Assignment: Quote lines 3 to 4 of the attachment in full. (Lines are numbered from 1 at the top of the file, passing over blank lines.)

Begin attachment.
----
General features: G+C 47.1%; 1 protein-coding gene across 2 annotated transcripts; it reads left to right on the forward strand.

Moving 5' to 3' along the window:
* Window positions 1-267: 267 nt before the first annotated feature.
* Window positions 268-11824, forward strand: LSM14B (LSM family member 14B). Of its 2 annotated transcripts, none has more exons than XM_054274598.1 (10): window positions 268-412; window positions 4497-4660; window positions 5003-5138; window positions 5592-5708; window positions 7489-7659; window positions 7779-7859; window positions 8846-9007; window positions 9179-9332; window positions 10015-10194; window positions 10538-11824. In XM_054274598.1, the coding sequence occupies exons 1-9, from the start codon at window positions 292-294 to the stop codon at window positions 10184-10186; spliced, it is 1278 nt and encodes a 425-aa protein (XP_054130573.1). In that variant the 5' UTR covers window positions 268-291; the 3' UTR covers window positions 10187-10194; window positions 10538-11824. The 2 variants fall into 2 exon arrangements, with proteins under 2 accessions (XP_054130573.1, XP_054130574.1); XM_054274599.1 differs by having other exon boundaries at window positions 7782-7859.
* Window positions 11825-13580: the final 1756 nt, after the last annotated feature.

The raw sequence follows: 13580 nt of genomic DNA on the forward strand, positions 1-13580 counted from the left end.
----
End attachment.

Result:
* Window positions 1-267: 267 nt before the first annotated feature.
* Window positions 268-11824, forward strand: LSM14B (LSM family member 14B). Of its 2 annotated transcripts, none has more exons than XM_054274598.1 (10): window positions 268-412; window positions 4497-4660; window positions 5003-5138; window positions 5592-5708; window positions 7489-7659; window positions 7779-7859; window positions 8846-9007; window positions 9179-9332; window positions 10015-10194; window positions 10538-11824. In XM_054274598.1, the coding sequence occupies exons 1-9, from the start codon at window positions 292-294 to the stop codon at window positions 10184-10186; spliced, it is 1278 nt and encodes a 425-aa protein (XP_054130573.1). In that variant the 5' UTR covers window positions 268-291; the 3' UTR covers window positions 10187-10194; window positions 10538-11824. The 2 variants fall into 2 exon arrangements, with proteins under 2 accessions (XP_054130573.1, XP_054130574.1); XM_054274599.1 differs by having other exon boundaries at window positions 7782-7859.